Dengue cases in S'pore surge again to more than 1,100 infections in Jan. 2024

NEA is urging people to use mosquito repellent.

Emily Williams | January 24, 2024, 04:37 PM



The number of dengue cases in Singapore has climbed for the seventh consecutive week, the National Environment Agency (NEA) announced.

A total of 410 cases were recorded on the week of Jan. 20, bringing the total number of infections for 2024 to 1,110.

The number of weekly cases of the mosquito-borne virus has consecutively increased since early December 2023.

Chart of Weekly dengue cases since Jan. 2020. Weekly dengue cases since Jan. 2020. Photo from NEA's website.

So far, 141 cases have been reported between Jan. 21 and 23.

NEA urges use of mosquito repellent

In the light of the rise, NEA is calling for "immediate action".

It said: "Collective community action and vigilance are critical to help prevent a surge in dengue cases."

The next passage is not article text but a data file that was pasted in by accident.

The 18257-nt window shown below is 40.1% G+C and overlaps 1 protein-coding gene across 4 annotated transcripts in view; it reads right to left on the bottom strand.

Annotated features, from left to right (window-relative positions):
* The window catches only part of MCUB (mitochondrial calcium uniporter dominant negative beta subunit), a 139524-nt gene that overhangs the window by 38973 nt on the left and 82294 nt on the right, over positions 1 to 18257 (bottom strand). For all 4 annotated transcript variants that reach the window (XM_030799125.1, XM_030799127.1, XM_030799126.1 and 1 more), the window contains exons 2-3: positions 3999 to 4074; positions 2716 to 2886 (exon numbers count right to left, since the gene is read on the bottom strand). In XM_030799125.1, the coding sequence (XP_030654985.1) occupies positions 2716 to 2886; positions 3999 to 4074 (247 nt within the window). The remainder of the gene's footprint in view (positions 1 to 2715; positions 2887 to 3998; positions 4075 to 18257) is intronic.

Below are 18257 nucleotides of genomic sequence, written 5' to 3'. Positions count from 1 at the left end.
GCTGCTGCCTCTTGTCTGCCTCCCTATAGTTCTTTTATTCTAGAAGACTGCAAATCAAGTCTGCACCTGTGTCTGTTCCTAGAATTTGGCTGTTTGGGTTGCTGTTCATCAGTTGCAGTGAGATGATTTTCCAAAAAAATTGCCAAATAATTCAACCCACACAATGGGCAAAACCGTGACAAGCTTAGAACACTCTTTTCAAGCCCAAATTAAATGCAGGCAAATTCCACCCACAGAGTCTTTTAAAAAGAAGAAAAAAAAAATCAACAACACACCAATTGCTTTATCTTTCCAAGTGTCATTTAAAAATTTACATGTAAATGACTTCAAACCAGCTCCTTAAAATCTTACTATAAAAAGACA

The agency is asking residents living in cluster areas to help suppress the Aedes mosquito population by spraying insecticide in dark corners of their homes, regularly using insect repellent, and wearing long-sleeved shirts and long pants.

As of Jan. 22, there were 83 active clusters across the island.

A total of 19 of these are considered "red coloured", meaning an incidence of more than 10 cases.

Current hotspots include the following clusters, all of which have more than 50 transmissions so far:

  • Boon Lay Place (216 cases)
  • Pasir Ris Street 71 (119)
  • Pasir Ris Street 52 and 53 (83)
  • Bukit Batok Street 21 (60)
  • Ang Mo Kio Avenue 1 (41)
  • Pasir Ris Drive 10 (35)

Screenshot of Singapore map with dengue clusters shown in red. Dengue clusters in Singapore, as of 1am on Jan. 24. Photo from NEA's website.

Almost 10,000 cases in 2023

Dengue is transmitted by a the bite of an infectious Aedes mosquito, with symptoms including fever, headaches and muscle aches.

Stagnant water, dark corners, and some plants often attract the insect to homes.

In 2023, there were 9,950 dengue cases recorded and six deaths, a decrease from 2022.

The most infections in one year was recorded in 2020, when NEA reported 35,315 cases and 32 deaths.

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